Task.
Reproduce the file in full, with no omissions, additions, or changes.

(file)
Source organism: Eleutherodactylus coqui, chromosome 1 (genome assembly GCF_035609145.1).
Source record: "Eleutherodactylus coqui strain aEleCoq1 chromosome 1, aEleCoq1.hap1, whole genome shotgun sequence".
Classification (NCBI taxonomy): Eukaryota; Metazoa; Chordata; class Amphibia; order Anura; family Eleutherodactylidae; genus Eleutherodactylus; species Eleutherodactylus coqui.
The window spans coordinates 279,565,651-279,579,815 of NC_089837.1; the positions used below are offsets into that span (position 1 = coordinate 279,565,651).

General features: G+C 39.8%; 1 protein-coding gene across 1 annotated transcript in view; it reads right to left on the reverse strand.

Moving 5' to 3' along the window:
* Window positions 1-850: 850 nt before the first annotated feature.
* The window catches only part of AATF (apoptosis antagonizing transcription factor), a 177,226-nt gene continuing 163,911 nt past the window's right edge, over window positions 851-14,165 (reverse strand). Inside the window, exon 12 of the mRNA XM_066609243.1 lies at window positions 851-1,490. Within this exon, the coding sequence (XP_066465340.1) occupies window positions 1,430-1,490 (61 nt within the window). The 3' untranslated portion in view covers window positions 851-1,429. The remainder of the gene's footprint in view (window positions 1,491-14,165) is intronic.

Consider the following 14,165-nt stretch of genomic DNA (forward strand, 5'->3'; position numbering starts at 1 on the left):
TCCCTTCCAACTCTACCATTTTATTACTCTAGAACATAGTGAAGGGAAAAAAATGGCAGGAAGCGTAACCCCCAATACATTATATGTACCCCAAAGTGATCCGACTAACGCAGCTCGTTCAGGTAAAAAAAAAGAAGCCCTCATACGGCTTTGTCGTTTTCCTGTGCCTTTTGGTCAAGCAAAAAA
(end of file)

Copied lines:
Source organism: Eleutherodactylus coqui, chromosome 1 (genome assembly GCF_035609145.1).
Source record: "Eleutherodactylus coqui strain aEleCoq1 chromosome 1, aEleCoq1.hap1, whole genome shotgun sequence".
Classification (NCBI taxonomy): Eukaryota; Metazoa; Chordata; class Amphibia; order Anura; family Eleutherodactylidae; genus Eleutherodactylus; species Eleutherodactylus coqui.
The window spans coordinates 279,565,651-279,579,815 of NC_089837.1; the positions used below are offsets into that span (position 1 = coordinate 279,565,651).

General features: G+C 39.8%; 1 protein-coding gene across 1 annotated transcript in view; it reads right to left on the reverse strand.

Moving 5' to 3' along the window:
* Window positions 1-850: 850 nt before the first annotated feature.
* The window catches only part of AATF (apoptosis antagonizing transcription factor), a 177,226-nt gene continuing 163,911 nt past the window's right edge, over window positions 851-14,165 (reverse strand). Inside the window, exon 12 of the mRNA XM_066609243.1 lies at window positions 851-1,490. Within this exon, the coding sequence (XP_066465340.1) occupies window positions 1,430-1,490 (61 nt within the window). The 3' untranslated portion in view covers window positions 851-1,429. The remainder of the gene's footprint in view (window positions 1,491-14,165) is intronic.

Consider the following 14,165-nt stretch of genomic DNA (forward strand, 5'->3'; position numbering starts at 1 on the left):
TCCCTTCCAACTCTACCATTTTATTACTCTAGAACATAGTGAAGGGAAAAAAATGGCAGGAAGCGTAACCCCCAATACATTATATGTACCCCAAAGTGATCCGACTAACGCAGCTCGTTCAGGTAAAAAAAAAGAAGCCCTCATACGGCTTTGTCGTTTTCCTGTGCCTTTTGGTCAAGCAAAAAA